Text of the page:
2. Write down your goals for that specific audience group.
3. Write down what the next best click should be.

Some things are simple: of course the buyer buys, and the sharer shares. Taking it a step further, however, will make it more beneficial for both you and your audience. For example: think about how you can make seekers become joiners. Think about how you can make joiners sharers. And think about how you can make buyers become seekers again on a different (related) topic.

[Tweet “Thinking about the next best click will make your content ‘work’”]

Thinking about this properly will keep them in your loop. It will mean you control the steps they take.

This is what it, for example, could look like:


Top Tip: Psychology!

Think beyond the obvious and use some psychology here. For example: people want to be appreciated. A big reason of why sharers are actually sharers is because they want to look good in front of their audience. Help them do that and they will be more helpful towards you as well.

2. Understand what you can do for them: Find their questions

find their questionsThis is an important one in the steps towards creating content that fits the need of your audience. You want to find out what you can do for them. Too often content is created from the mindset of the creator or the business it is supposed to ‘push’. The content then often becomes promotional or at least very biassed.

In presentations I often use this picture:


This shows where you need to be: on that specific area where you can help your audience with their questions. Where you can be relevant. If you create content in that specific area it will benefit both you and your audience.

[Tweet “If your content isn’t relevant, it won’t help you or your audience”]

To get to that point you are going to look for questions that your audience has. These questions are asked on the web. All you need to do is find them.

People ask questions on different places. For example question and answer sites, communities on Linkedin or Google Plus and Facebook Groups. Go search for the questions and you will find topics that actually make sense.

Top Tip: Use question and answer sites

A good place to start with finding questions is Quora. Any other question & answer website will be helpful as well. People ask all sorts of questions here. Experts answer them, but you have to pay most attention to the questions.

First find the keywords that fit with your audience and your services best. With them, you can start searching and finding questions that will make for great content. In some cases, these are articles just waiting to be written.

For example, I offer consultancy on Digital Marketing Strategy. To get the attention of my audience I could write about that. But what topics? A search for “digital marketing strategy” gives me several topics right away:


A tool like is useful as well. Here you can find topics people have questions about on websites you feel are important in your niche.

1. Understand their journey

understand their journeyFinally, you need to understand the journey of your audiences. This maybe most important in understanding what type of content your audience wants.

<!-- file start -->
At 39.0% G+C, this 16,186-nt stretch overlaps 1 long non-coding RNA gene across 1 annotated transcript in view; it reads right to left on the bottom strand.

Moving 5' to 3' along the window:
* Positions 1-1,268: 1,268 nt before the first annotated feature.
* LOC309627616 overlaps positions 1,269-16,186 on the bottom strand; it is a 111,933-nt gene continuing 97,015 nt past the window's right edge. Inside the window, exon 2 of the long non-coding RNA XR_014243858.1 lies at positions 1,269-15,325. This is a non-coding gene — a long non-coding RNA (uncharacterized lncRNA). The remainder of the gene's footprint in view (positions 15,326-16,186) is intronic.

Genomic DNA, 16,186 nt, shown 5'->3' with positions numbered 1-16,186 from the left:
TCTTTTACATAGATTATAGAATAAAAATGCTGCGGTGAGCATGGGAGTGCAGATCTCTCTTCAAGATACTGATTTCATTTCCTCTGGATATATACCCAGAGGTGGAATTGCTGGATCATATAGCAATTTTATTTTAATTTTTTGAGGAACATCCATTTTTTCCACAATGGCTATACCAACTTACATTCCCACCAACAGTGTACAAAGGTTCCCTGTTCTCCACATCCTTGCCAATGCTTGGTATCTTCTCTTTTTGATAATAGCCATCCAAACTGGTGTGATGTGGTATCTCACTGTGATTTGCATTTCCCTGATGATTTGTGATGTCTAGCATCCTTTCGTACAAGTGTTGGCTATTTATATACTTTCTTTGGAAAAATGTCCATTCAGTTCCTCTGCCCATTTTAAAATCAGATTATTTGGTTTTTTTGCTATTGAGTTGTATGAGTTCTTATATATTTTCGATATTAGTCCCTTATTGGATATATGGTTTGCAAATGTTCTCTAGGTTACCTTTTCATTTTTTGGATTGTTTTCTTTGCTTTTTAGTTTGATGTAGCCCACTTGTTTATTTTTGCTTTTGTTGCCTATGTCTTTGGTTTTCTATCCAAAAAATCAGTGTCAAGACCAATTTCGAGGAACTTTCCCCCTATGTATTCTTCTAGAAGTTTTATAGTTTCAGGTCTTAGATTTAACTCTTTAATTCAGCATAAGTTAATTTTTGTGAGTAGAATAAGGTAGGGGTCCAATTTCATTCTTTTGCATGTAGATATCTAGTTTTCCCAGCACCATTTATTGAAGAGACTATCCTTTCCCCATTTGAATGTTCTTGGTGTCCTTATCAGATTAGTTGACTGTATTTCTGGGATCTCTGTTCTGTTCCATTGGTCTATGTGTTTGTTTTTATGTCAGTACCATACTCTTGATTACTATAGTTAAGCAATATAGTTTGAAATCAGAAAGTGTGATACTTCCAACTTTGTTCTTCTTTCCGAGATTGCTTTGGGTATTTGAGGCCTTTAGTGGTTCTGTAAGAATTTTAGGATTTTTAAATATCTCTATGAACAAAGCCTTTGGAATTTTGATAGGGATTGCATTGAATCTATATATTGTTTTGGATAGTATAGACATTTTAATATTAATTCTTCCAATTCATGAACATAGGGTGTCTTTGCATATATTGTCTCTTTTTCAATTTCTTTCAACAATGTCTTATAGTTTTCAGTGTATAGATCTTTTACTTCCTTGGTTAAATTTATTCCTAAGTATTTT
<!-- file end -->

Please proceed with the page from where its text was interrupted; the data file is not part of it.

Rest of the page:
The consumer journey has been written about a lot in the past few years. Businesses acknowledge the existence of that journey. But most businesses only focus on the last part of that journey. The part where people decide to buy. With that, they only reach part of the audience. At the same time, they lose other audiences that might become important later.

It is important to understand where your audience is in their journey. It will show you people are in different parts and need and want different types of content. If I’m not ready to buy yet, don’t try and convince me to.

Think about restaurants

Think about it this way. Say you are walking in a busy street in a big city with a lot of restaurants.

If you are not that hungry yet, you will look around to see what restaurant you like most. You will compare menus. You will look inside to see how cosy it is and you will see if people inside seem to be enjoying themselves.

The most annoying thing that can happen at that point is a hustler (thanks Rand), trying to ‘lure’ you into a restaurant. You’ve seen them, the people that almost drag you inside a restaurant when you are only passing by. If you’re not ready yet, this will only work against them. You probably won’t go there, even if it turns out to be the best place in the street. That’s because you weren’t ready to buy yet, you were at a different stage of your journey.

[Tweet “A consumer journey isn’t a straight line”]

An important thing you have to realise the journey isn’t a simple straight line. It goes all over the place. People change their minds all the time. People are influenced by others around them and by what happens in their worlds, their lives. Figure out what different instances people can be in and you’ll get as close to your audience as possible.

This means creating different types of content for different parts of the consumer journey. Each content piece then has a specific goal and should have the ‘next best click’ in it.


Top Tip: Usage of Social Media

If you want to figure out what stages of the consumer journey people can be in you can use social media. From your keyword research list take keywords and search for them on Twitter. See what people talk about and figure out in what stage of a consumer journey they could be in. They can be in 5 stages: unaware, aware, researching, buying, already bought.

Sometimes you’ll find some great examples, like I did when I was looking for things to write about around dishwashers:



Paying attention to these four elements will make that you are creating content that actually makes sense. It will be (more) relevant to your audience. It will be useful for your business and it will make sense to them. Your audience will see the right content, at the right time. As a bonus, they will probably click on that next best click. And it’s all orchestrated by you.

So go for it, what are you waiting for? Get to work!

[shareaholic app=”share_buttons” id=”19481729″]

I’d love to hear your thoughts on this. Do you agree? Do you actually do this? And what else are you doing? Do leave a comment or tweet me.


Written By
Bas van den Beld is an award winning Digital Marketing consultant, trainer and speaker. He is the founder of State of Digital and helps companies develop solid marketing strategies.